Your love for Two Hands might depend on your ability to hitch your wagon to a protagonist who's not exactly the sharpest. For example, the main thrust of the film's plot takes off when Jimmy (Heath Ledger) loses $10,000 he's meant to deliver to a dangerous kingpin gangster, because it's pretty safe to just leave $10,000 to go splash around with some girls, right? Ledger didn't live long enough to give us a dozen great performances, but he hit his Australian peak in Two Hands as this dopey guy - often on the receiving end of words of wisdom from his dead brother (played by Steven Vidler) and trying to survive in this dog eat dog world of Kings Cross criminality. Two Hands has added features - the funniest bank robbery since Dog Day Afternoon, Bryan Brown doing what he does best as the deadly Pando, some very dark comedy and a gung-ho pace. Think of it as the Australian version of a Guy Ritchie gangster movie (it was released between Smoking Barrels and Snatch) - not for everyone, for sure, but definitely a chance to amuse and entertain someone who likes these kinds of movie. We hardly ever got the chance to see Heath Ledger let his hair down and do something fun and relaxed - after this he was all big-budget Hollywood - so seeing him this breezy in such a fun movie is often a panacea I need.

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Director : Oliver Hirschbiegel

In the interests of reconciliation, a television interview is being recorded and a meeting has been set up with Alistair (Liam Neeson) and Joe (James Nesbitt) in different rooms. Preparing for this televised moment - they wait in a quaint cottage full of cameras, wires and lights. In 1975, Alistair had killed Joe's 8-year-old brother in front of him as he watched in horror. Unbeknownst to those who have set this up though, Joe is in no way as forgiving as those who have set this up think he is. Nesbitt is superb in this film, and his performance is seared into my mind - I don't know how he manages to convey the anguish he does, but that along with a plot I hardly ever know which way it's going even after previous watches - those are the reasons I really love Five Minutes of Heaven. It's also one of the best films about the Troubles in Ireland, because it does manage to give a sense of the complexities and turbulence a whole nation has to live with. Joe is hardly the only one, and neither is Alistair - most of those in proximity to the fighting, and those who lost loved ones and family members, carry it around with them every day. I think I'm a very Oliver Hirschbiegel-oriented film watcher - I connect with the urgency and historical depth his films have.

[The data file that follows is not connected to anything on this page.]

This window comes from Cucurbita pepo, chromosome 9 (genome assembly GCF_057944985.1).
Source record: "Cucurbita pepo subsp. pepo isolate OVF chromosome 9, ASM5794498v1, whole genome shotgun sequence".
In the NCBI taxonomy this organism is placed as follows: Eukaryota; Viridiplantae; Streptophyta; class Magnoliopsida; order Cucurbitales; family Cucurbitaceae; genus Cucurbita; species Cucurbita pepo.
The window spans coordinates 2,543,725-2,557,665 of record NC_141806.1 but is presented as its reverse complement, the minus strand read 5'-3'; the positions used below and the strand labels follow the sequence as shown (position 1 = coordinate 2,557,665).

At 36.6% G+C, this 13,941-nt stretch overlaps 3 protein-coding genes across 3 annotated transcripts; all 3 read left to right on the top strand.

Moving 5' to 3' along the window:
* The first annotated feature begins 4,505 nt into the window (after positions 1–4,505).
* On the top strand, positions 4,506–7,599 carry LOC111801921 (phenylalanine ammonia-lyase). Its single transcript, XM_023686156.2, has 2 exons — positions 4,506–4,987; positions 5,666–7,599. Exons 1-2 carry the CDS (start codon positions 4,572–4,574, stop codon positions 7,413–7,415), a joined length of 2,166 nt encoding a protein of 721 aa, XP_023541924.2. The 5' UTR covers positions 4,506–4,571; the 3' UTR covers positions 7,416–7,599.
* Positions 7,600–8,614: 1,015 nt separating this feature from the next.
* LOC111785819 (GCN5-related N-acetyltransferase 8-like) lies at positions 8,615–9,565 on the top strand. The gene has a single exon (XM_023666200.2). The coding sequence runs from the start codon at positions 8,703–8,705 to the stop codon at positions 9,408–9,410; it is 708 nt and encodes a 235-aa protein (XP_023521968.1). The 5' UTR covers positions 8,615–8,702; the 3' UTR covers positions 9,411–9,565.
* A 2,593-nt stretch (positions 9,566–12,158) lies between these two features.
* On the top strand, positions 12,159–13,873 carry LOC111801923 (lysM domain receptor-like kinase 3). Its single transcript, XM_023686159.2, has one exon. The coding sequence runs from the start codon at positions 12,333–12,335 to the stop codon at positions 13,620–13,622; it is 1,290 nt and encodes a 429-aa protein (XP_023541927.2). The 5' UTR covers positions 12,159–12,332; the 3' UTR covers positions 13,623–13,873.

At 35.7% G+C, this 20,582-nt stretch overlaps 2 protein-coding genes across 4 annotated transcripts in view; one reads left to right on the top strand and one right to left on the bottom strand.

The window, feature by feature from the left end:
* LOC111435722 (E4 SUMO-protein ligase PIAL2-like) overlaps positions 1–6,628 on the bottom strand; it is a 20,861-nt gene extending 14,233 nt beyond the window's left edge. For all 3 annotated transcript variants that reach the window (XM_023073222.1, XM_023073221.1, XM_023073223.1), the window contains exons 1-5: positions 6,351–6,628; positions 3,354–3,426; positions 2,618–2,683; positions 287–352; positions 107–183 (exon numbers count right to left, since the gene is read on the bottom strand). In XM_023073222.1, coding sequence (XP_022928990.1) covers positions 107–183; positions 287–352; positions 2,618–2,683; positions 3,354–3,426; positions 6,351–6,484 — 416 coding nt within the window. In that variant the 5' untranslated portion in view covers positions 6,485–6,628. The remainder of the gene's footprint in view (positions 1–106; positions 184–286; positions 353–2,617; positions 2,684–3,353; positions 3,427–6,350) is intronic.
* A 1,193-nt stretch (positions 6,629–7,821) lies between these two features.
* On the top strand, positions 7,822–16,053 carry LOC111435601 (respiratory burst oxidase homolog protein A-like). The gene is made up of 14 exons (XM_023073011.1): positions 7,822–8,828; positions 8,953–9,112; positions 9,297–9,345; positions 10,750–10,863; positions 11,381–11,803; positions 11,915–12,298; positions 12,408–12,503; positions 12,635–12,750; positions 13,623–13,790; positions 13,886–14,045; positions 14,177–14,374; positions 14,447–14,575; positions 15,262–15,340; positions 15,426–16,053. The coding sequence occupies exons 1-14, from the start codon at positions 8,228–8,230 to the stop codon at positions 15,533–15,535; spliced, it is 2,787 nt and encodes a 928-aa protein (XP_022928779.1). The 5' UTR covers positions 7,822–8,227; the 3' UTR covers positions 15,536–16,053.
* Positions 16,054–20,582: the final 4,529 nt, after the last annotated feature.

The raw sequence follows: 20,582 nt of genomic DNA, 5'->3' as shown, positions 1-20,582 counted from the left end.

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Director : John Schlesinger

It's one of the ultimate non-fiction page-turners, and for the adaptation John Schlesinger had the fortune of nabbing an in-form Timothy Hutton and outstanding Sean Penn as Christopher Boyce and Daulton Lee - two na´ve kids who start working in "Black Vault," which is a secure communication facility through which flows classified information. They're low level schlubs who one day ask each other, "Why not steal and copy some stuff to sell to the Soviets?" So begins one of the most bungling, silly spy work you've ever seen - but it works, and they find themselves trying to do more with less as Daulton's drug addiction spirals, Chris becomes frustrated and the looming cliff approaches. I suggest the book for those who haven't read it, but this was a fine film that didn't gain much traction on release. David Bowie and Pat Metheny Group cowrote and sing the title song. Just a really good all-round movie that deserves a place in any self-respecting film buff's collection.

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Director : Jack Gold